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5 Questions To Ask Before You Accept A Job Offer

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5 Questions To Ask Before You Accept A Job Offer

Before you commit to anyone or anything I want you to know that there is an ideal or right place for you.

The idea of a culture fit lies on the premise of a ‘perfect match.’

A fit happens when an individual finds the appropriate organization (environment) where his or her talents are adequately nurtured, valued, developed and rewarded. This concept is similar to how certain fruits thrive in some climates. Human talents and abilities also have natural ‘sweet spots’ where it’s fruits can easily blossom. It is your responsibility to find that unique environment that is integral to your success.

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My personal story

I stumbled upon this phenomenon right after college, more than 20 years ago. I was honored and felt great to be ‘courted’ by firms and I can still remember vividly how special the on-campus recruiting teams made some of us feel.

While I was absolutely unaware of the cerebral nuances of culture, I found myself depending more on my hunch as I spoke to different organizations. It was an intuitive process of ranking my options. I would proceed with onsite visits to validate my rankings and assumptions.

However, I made a mistake…

As I negotiated my deal, I gravitated towards Company A that offered a slightly higher pay than Company B, which had more of the intangibles that were suited towards my long term success. As I accepted the offer, I knew something wasn’t right.

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I tried to comfort myself with the mantra that money cures all ills, as I accepted the offer. Honestly, right away I knew I had made a mistake. After a few ‘troubling’ days agonizing over my decision, I reached out to the recruiter for Company B that I had spurned and admitted my lapse in judgment. I admitted that I had made a mistake and would like to reverse my decision. Long story short, I was presented with a second chance and I gladly accepted that job offer.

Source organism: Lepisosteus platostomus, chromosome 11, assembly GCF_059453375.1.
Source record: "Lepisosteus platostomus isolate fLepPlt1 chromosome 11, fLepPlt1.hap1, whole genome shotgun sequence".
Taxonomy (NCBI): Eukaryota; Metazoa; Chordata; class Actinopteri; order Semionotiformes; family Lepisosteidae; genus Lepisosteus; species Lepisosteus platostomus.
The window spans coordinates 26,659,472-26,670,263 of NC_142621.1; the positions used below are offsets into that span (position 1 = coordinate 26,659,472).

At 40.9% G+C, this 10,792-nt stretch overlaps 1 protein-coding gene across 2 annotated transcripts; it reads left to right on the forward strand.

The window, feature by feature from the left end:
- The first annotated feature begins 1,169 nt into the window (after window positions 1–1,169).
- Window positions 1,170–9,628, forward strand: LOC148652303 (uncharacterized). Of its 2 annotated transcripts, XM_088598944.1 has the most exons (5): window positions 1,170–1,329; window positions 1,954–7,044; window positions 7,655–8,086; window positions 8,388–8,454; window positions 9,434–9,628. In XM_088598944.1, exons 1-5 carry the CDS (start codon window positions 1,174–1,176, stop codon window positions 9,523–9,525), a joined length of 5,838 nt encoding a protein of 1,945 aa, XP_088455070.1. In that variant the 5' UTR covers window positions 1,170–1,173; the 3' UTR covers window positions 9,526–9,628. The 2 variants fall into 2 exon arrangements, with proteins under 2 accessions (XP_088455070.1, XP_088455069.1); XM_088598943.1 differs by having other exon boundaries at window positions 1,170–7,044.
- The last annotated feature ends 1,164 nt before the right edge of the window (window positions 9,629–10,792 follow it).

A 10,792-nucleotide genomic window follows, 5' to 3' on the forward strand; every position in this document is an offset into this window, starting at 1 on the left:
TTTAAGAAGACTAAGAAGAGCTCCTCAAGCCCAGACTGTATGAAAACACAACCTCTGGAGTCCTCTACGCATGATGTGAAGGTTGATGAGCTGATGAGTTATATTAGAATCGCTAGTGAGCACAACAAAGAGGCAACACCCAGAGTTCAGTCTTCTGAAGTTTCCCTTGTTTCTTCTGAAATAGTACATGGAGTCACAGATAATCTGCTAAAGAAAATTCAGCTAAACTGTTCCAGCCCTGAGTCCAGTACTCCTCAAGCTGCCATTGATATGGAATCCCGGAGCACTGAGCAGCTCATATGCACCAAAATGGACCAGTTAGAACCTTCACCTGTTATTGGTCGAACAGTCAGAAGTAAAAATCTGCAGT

I learned an important lesson about cultural fit and would like to share some thoughts on the key attributes to consider as well as the questions to ask during your next business engagement, job interview, partnership or contract work arrangement, employment, or project.

5 Questions To Ask Before You Accept A Job Offer

1. Leadership:

Ask who defines, protects, guides and manages the values or mores of the venture, team, organization or company?
Do note the subtle differences between sets, protects (enforces), guides (preserves) and manages (handles)

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2. People:

Ask how does the organization treat her most precious assets – people. How people are treated is vital. Ask the employees questions, go online and do some searches as well. Especially how those that do not have a voice or visible. Are they held in high esteem as well?

3. Symbols:

Ask for the symbols that itemize the values of the organizations and seek to understand their meaning. The symbols reveal what is important to the organization

4. Stories:

What are the stories that are valued highly and representative of the core values of the company. These stories tell the tales of courage, excellence and the virtues held dear by the organization.

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5. Communication: 

Ask about the process of communication within the organization. How does information travel? Who reports on issues first and are employees empowered to communicate? Where do employees get their information? What channels are used by the leadership team to disseminate information?

Conclusion

In conclusion, it is important for the applicant to remember that culture can not be separated from leadership and before an offer is accepted it is imperative that due diligence has been performed. I wish you unending success in your next assignment, engagement, and interactions.

Featured photo credit: zugo.md via zugo.md

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Dr. Flo

Executive Director, Hybrid Leadership Institute

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Last Updated on November 15, 2021

20 Ways to Describe Yourself in a Job Interview

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20 Ways to Describe Yourself in a Job Interview